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Matched Trajectory Feedback Control of Print Actuator

IP.com Disclosure Number: IPCOM000060303D
Original Publication Date: 1986-Mar-01
Included in the Prior Art Database: 2005-Mar-08
Document File: 2 page(s) / 40K

Publishing Venue

IBM

Related People

Johnson, M: AUTHOR [+3]

Abstract

Using an electronically programmable feedback controller to match the trajectory of a moving coil actuator to nominal trajectory, both on the impact stroke and the rebound, provides optimum print hammer trajectory with optimum repetition rate. The coil energization profile is adjusted through feedback to provide a trajectory which matches the nominal trajectory, and in which acceleration changes are kept to a minimum by smoothing the breakpoints of the trajectory. The return kinetic energy brings the hammer back to rest by matching the natural bounce motion of the hammer with the selected reference trajectory. Different profiles are available for different character sets or different paper. Fig. 1 illustrates the principle of feedback control.

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Matched Trajectory Feedback Control of Print Actuator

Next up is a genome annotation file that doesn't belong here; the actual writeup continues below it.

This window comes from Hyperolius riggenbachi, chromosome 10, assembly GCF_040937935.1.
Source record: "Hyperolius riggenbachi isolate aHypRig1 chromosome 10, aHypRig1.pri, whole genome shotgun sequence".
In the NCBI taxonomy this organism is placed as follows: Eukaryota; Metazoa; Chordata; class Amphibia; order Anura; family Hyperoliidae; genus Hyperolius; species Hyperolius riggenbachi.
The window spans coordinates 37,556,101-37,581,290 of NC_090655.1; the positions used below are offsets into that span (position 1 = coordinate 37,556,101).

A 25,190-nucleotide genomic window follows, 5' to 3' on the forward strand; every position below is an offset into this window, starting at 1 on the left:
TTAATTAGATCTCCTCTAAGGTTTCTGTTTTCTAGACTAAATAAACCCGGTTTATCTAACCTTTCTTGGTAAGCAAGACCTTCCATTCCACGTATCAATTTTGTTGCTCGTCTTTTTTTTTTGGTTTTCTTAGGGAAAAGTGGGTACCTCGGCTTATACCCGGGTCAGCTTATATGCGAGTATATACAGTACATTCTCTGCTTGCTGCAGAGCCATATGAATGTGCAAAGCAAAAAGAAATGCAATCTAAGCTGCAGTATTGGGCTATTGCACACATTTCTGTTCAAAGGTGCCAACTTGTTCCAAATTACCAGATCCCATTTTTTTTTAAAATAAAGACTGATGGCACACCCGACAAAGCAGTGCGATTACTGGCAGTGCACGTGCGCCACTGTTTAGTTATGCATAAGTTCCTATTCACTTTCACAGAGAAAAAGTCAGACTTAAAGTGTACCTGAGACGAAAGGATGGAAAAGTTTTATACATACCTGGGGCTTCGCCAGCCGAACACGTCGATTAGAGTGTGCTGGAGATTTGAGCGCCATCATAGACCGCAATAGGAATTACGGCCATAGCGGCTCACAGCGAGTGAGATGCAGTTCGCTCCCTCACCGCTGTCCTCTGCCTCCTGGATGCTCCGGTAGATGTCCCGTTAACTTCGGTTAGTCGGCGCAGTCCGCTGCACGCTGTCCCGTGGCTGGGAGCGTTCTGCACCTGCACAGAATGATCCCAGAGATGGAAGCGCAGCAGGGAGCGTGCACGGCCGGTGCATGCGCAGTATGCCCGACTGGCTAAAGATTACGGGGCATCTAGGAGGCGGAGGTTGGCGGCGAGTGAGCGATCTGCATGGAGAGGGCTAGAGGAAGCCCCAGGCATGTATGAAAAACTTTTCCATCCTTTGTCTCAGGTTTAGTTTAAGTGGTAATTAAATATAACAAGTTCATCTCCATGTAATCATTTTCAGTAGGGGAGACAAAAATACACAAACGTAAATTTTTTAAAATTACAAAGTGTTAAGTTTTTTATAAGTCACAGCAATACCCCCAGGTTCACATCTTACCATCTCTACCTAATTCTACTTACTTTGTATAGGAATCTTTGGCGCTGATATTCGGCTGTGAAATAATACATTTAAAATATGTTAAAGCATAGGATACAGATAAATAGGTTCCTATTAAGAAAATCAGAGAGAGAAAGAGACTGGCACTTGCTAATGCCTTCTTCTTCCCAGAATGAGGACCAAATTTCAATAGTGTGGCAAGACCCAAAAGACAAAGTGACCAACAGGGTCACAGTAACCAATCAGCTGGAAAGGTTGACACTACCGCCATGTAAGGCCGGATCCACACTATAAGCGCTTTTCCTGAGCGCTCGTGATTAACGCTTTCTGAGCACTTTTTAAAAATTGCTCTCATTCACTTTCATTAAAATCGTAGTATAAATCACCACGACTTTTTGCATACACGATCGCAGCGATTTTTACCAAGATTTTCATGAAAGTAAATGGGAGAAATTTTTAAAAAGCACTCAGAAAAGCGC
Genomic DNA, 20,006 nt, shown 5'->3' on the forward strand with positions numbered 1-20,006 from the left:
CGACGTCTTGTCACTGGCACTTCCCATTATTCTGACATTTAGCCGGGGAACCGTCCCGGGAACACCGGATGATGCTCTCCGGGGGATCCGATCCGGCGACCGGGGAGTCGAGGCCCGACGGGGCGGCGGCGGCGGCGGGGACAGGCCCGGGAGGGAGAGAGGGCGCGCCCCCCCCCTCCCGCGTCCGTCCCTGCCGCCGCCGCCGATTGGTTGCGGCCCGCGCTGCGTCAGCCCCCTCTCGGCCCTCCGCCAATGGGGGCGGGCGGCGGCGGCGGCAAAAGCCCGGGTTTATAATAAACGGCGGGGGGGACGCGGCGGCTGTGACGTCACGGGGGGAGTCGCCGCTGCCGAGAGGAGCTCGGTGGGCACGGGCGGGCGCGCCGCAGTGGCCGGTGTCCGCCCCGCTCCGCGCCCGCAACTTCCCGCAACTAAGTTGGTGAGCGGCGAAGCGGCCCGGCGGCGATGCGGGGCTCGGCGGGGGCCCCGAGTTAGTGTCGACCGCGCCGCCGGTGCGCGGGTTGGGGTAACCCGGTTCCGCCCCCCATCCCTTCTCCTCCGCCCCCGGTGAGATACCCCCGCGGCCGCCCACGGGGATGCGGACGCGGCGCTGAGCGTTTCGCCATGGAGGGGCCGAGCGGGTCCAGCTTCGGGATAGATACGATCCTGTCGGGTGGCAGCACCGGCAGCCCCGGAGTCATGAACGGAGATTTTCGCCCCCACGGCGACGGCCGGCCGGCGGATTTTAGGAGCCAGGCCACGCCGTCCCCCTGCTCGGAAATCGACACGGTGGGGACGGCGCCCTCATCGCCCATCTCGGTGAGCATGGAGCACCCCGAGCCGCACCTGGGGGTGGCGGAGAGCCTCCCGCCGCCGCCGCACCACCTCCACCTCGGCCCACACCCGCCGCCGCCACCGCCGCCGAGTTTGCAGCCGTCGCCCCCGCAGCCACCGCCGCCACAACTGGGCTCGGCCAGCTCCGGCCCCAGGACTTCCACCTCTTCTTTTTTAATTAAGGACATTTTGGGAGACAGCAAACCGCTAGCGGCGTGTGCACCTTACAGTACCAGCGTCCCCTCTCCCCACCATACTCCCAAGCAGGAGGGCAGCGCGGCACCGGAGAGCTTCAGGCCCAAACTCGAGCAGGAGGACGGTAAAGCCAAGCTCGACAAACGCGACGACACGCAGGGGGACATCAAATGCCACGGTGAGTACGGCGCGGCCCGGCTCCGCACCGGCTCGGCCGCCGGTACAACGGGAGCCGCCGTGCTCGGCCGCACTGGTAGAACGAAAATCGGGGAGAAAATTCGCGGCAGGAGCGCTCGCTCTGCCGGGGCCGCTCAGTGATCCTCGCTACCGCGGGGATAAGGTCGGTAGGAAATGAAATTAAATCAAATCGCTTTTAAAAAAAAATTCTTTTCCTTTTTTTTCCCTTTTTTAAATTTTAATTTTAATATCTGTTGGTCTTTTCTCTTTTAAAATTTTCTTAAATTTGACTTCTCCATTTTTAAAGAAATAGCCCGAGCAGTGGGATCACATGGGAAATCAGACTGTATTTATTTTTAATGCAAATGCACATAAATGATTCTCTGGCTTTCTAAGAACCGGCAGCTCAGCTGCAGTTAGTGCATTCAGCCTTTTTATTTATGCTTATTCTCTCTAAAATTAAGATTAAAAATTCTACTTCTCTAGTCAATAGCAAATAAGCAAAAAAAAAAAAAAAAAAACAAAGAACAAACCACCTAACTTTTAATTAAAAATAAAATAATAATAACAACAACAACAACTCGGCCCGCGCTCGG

Using an electronically programmable feedback controller to match the trajectory of a moving coil actuator to nominal trajectory, both on the impact stroke and the rebound, provides optimum print hammer trajectory with optimum repetition rate. The coil energization profile is adjusted through feedback to provide a trajectory which matches the nominal trajectory, and in which acceleration changes are kept to a minimum by smoothing the breakpoints of the trajectory. The return kinetic energy brings the hammer back to rest by matching the natural bounce motion of the hammer with the selected reference trajectory. Different profiles are available for different character sets or different paper. Fig. 1 illustrates the principle of feedback control. The conventional driver for a BP1500 print actuator uses a power transistor to switch ON the current through the coil for a fraction of a millisecond. The settle-out time is significant (more than 13 ms), where the rebound trajectory following the backstop impact becomes stronger as the impact force increases. A secondary impact occurs when the impact force is over a threshold. Hence, in the open-loop configuration, the impact force has an upper limit before the secondary impact occurs for a given stroke length. When the feedback control is implemented, the corresponding performance, as shown in Fig. 2, renders a greatly diminished settle-out time (2.5 ms). By optimally choosing the controller gains, the rep-rate data can be pushed to an upper limit dictated by the current-carrying capacity and driver supply voltage constraints. Fig. 3 shows a time optimal tracking t...